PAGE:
Any shade or combination of black, black and tan, blue, brown and blue, cream and sable, fawn (yellow-cream to brown), orange, red (light gold to deep mahogany), sable, wolfgray (medium gray to silver); (with or without minor, limited white markings).
Toy 10 in or less/25 cm or less, Miniature: 1-15 cms/25-38 cm, Standard: over 15 in/over 38 cm
Small: up to 20 lbs/ up to 9 kg, Medium: 21-50 lbs/95. kg.-22 kg, Large: 51 lbs and up/23 kg and up
Toy 10 in or less/25 cm or less, Miniature: 10-15 cms/25 -38 cm, Standard: over 15 in/over 38 cm
Small: up to 20 lbs/ up to 9 kg, Medium: 21-50 lbs/95. kg - 22 kg, Large: 51 lbs and up/23 kg and up
The smaller Chinese Foo Dog (Toy and Miniature) will do fine in an apartment, motor home and trailer type homes. The larger types can weigh as much as 50 pounds and need to be kept outdoors since they have the tendency to become couch potatoes if they are not motivated.
Some other aliases are the Chinese Choo Hunting Dog, the Chinese Temple Forest Dog, the Chinese T'ien Kou (Chinese Celestial Dog) and the Chinese Lung- Kou (Chinese Dragon Dog).
The Chinese Foo dog is compact and has a square profile. It comes in three sizes: Toy, Miniature or Standard. It has a moderately broad head with pricked ears and the tail is carried over its back (like other Spitz family members). Their chest is deep and moderately broad with a short, powerful and compact body, well-sprung ribs, and short, wide, muscular loins.
It has a broad wedge shaped heal and the muzzle and back of the skull look to be of equal length when regarded from the side. The stop isn't large, but it is clearly defined. The nose is straight and usually black in color. Its ears are set high and are firm and erect when on alert. They are rather small considering the size of the dog, and are rounded at the tips.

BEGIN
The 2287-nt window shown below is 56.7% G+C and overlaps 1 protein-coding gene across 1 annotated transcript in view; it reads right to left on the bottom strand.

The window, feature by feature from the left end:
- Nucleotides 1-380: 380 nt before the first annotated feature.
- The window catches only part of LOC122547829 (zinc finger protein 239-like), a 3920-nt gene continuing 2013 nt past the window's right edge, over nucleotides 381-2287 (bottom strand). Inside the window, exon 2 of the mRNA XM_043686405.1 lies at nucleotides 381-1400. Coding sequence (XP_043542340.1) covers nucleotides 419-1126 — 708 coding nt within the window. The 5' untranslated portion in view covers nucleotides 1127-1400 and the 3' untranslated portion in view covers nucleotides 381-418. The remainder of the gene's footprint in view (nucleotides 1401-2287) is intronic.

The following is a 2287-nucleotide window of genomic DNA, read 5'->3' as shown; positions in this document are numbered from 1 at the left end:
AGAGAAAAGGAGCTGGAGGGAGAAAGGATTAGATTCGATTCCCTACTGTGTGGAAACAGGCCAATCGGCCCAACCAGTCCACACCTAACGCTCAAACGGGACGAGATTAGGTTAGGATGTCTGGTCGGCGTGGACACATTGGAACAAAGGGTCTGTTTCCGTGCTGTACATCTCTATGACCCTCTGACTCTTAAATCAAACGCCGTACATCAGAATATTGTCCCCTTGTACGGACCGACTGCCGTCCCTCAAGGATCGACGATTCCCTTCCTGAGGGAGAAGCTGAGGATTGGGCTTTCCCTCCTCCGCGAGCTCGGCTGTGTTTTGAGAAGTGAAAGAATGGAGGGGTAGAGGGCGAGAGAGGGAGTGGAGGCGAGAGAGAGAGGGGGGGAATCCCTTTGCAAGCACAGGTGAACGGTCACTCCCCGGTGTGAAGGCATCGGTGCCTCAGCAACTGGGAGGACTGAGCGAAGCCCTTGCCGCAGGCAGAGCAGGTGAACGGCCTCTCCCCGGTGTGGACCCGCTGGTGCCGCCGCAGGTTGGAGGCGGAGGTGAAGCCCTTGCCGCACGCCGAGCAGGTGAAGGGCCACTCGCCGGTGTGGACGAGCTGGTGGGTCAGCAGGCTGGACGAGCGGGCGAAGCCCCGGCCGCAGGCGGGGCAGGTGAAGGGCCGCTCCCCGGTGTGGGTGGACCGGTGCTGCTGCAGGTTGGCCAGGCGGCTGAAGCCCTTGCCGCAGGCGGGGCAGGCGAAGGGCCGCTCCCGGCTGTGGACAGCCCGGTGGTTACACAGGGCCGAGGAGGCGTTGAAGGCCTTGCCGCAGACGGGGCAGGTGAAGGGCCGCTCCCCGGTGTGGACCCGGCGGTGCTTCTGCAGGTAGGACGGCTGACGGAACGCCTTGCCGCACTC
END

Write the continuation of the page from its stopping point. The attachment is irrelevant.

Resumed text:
The Chinese Foo has wonderfully strong teeth that meet in a snug scissors or reverse scissors bite. Its mouth and tongue may be blue/black or pink/red. Eyes are usually dark brown, not protruding and are almond in shape. They are bright, showing their intelligence, fearlessness and inquiring nature.
The Chinese Foo sports a very strong neck that is muscular with a slight arch as well as muscular and sloping shoulders.
Their legs are straight and powerful, firm and moderate in length. Pasterns upright or slightly bent.
The Chinese Foo is double-coated and the thick, weather-resistant (and often standing up) coat is a coarse, straight-haired outer coat with a soft, dense, woolly undercoat. It is smooth, short, thick and rich on the head and on the front of the legs. The neck, buttocks, chest, hind part of legs and underside of the tail have the longest hair. The double-coat comes in a short Plush or the longer Rough.
The Chinese Foo (A Spitz-type dog ) hails originally from China and was bred for guarding Buddhist temples, and can be dated back to Antiquity.